Why is this a big deal? New Zealand has a ton of tourists coming in and they're on a mission to protect their landscapes from tourists dropping their pants relieving themselves everywhere. Totally understandable.

So, many communities prefer tourists in self-contained campers than tourists in non self-contained ones. I totally get it.

So how do you become self-contained?

Officially, self-contained means your van is in accordance with specific standards to protect the environment and public health from bad waste disposal. Essentially, this means a self-contained campervan has a toilet, holding tank, and fresh water for doing your duty.

Self Contained Photo from Backpacker Guide

Self Contained Photo from Backpacker Guide

Self-contained vehicles show proof of being self-contained with this blue and white sticker on the back of the campervan.  

However, folks were finding these stickers and illegally slapping them on their non self-contained vehicles to have more camping options.

To combat this, district councils have designed a new level of proof of certification where self-contained vehicles need to be inspected, approved, and show certification on the windscreen with a green label like the one shown in this picture.  These vehicles are Certified Self-Contained.

Certified Self Contained Photo by CamperMate

Certified Self Contained Photo by CamperMate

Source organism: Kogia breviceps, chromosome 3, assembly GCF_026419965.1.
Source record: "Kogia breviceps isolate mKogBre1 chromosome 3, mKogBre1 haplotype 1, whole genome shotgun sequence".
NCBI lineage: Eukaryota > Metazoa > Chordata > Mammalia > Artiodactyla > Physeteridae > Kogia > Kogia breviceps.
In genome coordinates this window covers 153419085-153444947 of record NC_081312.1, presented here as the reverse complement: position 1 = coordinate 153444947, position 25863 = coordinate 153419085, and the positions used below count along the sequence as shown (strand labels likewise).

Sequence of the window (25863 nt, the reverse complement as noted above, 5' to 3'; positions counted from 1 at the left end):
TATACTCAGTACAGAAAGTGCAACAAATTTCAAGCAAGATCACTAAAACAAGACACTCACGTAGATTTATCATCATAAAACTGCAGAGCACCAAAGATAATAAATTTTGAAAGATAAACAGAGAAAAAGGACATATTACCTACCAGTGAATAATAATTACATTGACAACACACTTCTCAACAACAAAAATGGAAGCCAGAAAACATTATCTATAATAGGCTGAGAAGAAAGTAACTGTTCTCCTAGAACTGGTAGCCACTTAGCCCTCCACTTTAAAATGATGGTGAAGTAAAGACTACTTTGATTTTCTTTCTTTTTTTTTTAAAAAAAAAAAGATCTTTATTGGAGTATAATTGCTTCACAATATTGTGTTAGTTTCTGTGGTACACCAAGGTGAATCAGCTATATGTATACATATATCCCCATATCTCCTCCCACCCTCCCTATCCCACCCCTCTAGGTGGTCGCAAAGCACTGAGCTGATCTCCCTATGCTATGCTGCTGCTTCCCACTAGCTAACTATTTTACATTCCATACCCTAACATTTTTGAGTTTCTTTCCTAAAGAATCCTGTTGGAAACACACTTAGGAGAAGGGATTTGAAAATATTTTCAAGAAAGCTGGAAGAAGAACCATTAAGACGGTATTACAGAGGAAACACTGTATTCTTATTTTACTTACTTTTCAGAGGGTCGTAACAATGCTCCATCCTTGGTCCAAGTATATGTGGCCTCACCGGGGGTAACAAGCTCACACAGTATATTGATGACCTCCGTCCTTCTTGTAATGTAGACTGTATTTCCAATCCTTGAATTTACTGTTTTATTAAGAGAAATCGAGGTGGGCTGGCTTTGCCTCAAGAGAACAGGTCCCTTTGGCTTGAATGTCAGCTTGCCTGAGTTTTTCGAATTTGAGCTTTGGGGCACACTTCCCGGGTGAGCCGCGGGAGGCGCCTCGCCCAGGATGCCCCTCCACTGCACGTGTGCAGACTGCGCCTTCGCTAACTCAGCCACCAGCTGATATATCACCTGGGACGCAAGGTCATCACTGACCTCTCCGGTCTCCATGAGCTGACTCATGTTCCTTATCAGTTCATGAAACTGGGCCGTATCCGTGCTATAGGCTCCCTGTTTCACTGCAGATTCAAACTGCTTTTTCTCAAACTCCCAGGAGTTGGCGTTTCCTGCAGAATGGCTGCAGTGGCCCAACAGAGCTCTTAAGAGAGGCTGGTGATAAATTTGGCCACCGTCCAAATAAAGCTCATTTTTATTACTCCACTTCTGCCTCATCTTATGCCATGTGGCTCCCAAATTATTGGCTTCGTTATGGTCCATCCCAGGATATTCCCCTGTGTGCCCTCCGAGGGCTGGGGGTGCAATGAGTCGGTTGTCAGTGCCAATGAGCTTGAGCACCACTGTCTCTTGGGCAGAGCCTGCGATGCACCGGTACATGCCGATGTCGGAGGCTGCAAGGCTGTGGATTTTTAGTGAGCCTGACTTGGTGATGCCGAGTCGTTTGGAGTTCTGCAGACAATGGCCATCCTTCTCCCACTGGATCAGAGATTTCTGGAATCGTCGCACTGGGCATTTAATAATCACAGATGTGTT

If you're leaning toward a self-contained vehicle, make sure the vehicle is Certified Self-Contained. This way, you’ll be able to camp at any campsite in NZ. Campers with self-contained vehicles without certification need to pay close attention to signage at campsites to make sure they’re in a designated area for their vehicle. Some campsites only allow certified self-contained vehicles to camp.


Requirements to Be Certified Self-Contained

As of October 13, 2015, New Zealand Motor Caravan Association Inc. stated on its website the specific requirements a vehicle has to have to be certified self-contained.

The vehicle must have “sanitary and safe installation of the following:

  • Fresh water supply: 4L per person per day (i.e. minimum 12L per person)

  • A sink

  • Toilet: 1L per person per day (i.e. minimum 3L net holding tank capacity per person)

  • Holding tank: 4L per person per day (i.e. minimum 12L per person) and monitored if capacity is less than the fresh water tank

  • An evacuation hose

  • A sealable refuse container (with lid)."


Types of Self-Contained Vehicles

We saw all types of self-contained vehicles. There are large caravans specifically designed to be self-contained and there are minivans out there modified to be self-contained.